{Gin o’clock} Half Hitch



We’re at the Lock Tavern in Camden. It’s already dark outside, the music is own, I’m in good company: it’s G&T o’clock. We’re about to visit the Half Hitch distillery a minute from there, it seems the perfect time to try it. There is always excitement before trying a new gin, the juniper always the base line, the many botanicals meaning endless possibilities to be enchanted… I like the surprise – shhh, do not tell me what they are just yet. Let me dream. Let me create my own story first… And oh my – this brings memories of a homemade marshmallow (the old fashioned type you could once find in funfairs in France, sold as long ribbons), not sugary, no, just soft, comforting, melting softly on your tongue. Pancakes with warm spices, eaten by my grandmother’s chimney in winter. My first cup of Earl Grey Tea. It’s a gin to be sipped, remembering happy times you haven’t thought of in years. But which ingredients create this magic? Rather unusual ones: black tea, bergamot, wood, hay and pepper…

Walking to Half Hitch (go down the stairs, walk to the other side of the alley, that’s it, you’re there), Camden looks wonderfully Dickensian. I’m so used to seeing the area crowded with tourists, I never really took in its industrial vibe… And yet, back in 1869, right there between Camden Road and Chalk Farm was the gin district, warehouses where it was produced and bottled. An express train went from there to the docks so that London’s favourite tipple could be shipped worldwide. This all stopped 50 years ago. It seemed only fitting Half Hitch would settle here, in disused Victorian vaults, bringing the spirit (no pun intended) back to life. The name? A reference to the rope knot used to moor up barges along Camden Lock.

The lab is no bigger than a dining room (definitely fits the micro distillery definition!) and yet, in the evening electric light, it feels like a family place. Not as in home sweet home. Talking to Mark Holdsworth (who welcomes us with the most wonderful negroni made with suze), it’s clear Half Hitch is a work of love. The copper still stand on the side, magnificent, such a presence. On the side is a rotovap – the source of many experiments… Add any ingredient to your spirit then watch the flask rotates in the┬ábain-marie. A vacuum will bring the pressure down to about 250 millibars. The mixture will then evaporate at a very low temperature, then condense into a strong gin. At this point it’s 80%ABV so water will be added to take it back down to 40%. It’s quite an art. We tried a few crazy creations – Dill Pickle (oh, to have that with Gravalax salmon!), Monster Munch (you read that right. Not my favourite crisp yet it will make you crave it), Christmas cake (like a warm embrace, lingering beautifully on your tongue)…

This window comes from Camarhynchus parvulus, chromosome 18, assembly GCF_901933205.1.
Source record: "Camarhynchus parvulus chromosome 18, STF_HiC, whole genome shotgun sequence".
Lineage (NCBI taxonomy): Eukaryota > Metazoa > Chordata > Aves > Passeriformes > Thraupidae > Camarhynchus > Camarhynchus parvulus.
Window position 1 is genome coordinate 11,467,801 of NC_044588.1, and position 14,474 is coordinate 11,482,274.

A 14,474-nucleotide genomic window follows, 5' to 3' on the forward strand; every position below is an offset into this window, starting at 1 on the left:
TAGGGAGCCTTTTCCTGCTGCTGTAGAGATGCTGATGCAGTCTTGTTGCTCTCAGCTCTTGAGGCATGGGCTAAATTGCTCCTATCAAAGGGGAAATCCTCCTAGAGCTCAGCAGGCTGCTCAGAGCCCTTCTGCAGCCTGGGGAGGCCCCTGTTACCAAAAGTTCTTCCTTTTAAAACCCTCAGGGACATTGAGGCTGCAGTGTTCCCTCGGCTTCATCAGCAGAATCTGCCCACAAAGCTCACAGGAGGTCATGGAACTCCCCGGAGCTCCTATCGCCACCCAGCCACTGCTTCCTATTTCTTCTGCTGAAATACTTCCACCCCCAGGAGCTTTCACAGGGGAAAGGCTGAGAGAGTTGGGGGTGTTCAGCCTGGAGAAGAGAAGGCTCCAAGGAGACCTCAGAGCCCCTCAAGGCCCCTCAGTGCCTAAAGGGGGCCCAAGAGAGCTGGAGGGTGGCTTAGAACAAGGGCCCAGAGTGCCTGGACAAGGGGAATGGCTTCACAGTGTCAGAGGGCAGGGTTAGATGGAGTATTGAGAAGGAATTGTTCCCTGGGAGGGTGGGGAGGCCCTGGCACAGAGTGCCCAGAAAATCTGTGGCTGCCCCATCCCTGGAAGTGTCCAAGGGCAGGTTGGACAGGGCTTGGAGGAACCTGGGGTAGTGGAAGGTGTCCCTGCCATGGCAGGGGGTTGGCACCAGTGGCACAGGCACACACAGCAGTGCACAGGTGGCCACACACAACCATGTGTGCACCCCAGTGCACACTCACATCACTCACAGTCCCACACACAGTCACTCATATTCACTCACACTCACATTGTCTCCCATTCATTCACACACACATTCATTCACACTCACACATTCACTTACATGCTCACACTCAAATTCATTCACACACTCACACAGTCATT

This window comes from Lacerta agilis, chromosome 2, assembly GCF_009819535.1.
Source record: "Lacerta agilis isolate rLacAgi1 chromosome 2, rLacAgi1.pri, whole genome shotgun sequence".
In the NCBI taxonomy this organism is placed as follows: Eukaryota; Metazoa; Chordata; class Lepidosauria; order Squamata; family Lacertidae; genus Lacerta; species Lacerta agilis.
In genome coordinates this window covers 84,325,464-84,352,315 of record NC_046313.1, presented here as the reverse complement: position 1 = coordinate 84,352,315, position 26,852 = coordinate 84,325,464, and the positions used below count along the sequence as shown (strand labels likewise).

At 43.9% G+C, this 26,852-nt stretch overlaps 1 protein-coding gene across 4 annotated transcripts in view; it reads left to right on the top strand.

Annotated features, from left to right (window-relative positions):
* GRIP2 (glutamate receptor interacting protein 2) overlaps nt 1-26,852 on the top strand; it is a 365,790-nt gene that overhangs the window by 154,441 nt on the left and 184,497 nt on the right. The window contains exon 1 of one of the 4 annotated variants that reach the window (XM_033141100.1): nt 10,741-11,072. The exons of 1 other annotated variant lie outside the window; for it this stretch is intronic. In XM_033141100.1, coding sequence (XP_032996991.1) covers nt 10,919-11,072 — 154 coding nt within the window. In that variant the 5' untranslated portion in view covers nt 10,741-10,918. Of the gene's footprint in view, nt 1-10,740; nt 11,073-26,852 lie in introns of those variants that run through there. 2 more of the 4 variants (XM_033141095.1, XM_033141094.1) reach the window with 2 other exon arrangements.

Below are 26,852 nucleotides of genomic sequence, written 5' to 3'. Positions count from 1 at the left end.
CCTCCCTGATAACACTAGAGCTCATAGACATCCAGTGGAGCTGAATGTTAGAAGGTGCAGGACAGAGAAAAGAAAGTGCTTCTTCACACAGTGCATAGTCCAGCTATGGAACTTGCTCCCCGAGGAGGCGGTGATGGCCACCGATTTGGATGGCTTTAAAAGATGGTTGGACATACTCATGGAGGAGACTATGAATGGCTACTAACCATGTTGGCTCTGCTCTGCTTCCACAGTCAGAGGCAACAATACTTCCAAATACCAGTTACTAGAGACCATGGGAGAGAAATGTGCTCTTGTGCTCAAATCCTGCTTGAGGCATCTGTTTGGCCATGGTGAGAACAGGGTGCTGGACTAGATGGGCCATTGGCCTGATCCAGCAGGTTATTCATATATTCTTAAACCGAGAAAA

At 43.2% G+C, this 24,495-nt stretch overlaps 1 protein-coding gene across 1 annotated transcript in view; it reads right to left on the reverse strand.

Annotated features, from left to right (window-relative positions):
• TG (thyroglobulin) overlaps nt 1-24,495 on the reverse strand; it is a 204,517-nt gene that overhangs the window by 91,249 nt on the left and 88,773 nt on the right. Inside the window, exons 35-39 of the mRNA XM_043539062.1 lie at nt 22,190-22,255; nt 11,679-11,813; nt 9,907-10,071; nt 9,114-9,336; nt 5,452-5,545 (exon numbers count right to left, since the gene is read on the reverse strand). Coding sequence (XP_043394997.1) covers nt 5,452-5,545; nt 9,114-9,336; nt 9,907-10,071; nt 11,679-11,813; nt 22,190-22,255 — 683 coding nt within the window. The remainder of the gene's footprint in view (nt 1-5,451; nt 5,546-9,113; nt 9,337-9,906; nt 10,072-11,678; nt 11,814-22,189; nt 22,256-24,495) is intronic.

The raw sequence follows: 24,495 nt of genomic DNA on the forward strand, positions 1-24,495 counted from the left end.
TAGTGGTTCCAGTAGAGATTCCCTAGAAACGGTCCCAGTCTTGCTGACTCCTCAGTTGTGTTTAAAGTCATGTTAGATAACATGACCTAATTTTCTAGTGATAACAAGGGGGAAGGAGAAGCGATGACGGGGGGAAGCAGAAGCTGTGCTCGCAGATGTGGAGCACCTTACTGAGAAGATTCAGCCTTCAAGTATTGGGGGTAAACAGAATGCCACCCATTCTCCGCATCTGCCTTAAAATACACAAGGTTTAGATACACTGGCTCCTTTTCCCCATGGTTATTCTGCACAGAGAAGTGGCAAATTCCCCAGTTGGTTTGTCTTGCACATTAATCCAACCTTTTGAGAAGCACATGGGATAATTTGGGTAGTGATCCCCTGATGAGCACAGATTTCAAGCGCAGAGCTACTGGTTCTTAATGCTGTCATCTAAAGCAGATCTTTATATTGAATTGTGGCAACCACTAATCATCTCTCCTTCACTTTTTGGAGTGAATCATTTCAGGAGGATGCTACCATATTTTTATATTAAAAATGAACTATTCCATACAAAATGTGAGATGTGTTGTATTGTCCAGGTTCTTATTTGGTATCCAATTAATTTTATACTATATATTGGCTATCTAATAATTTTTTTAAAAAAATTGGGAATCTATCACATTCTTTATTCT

The original, of course, is the best. Tradition matters as much as innovation: the copper still gives it a wonderfully smooth finish,┬áthe more gentle distillation improving each aroma… No wonder Half Hitch was behind the #1 door in this year gin advent calendar. It’s difficult not to fall in love with it! I can’t wait to see it thrive and rule in the gin world even more. I’m pretty sure Mark will keep wowing us.


Half Hitch distillery, Camden


Half Hitch Gin Camden Half Hitch Gin Camden Half Hitch Gin Camden




  1. January 21, 2017 / 13:47

    I’m late to discover gin. My son lives in London and has introduced my to some wonderful ones. It’s now one of my favourite drinks! I’ll have to tell James about this distillery. x

  2. Chocoralie
    February 3, 2017 / 19:51

    @Maria Kelly Do contact them – they had a gin school! Which other gins have you tried?

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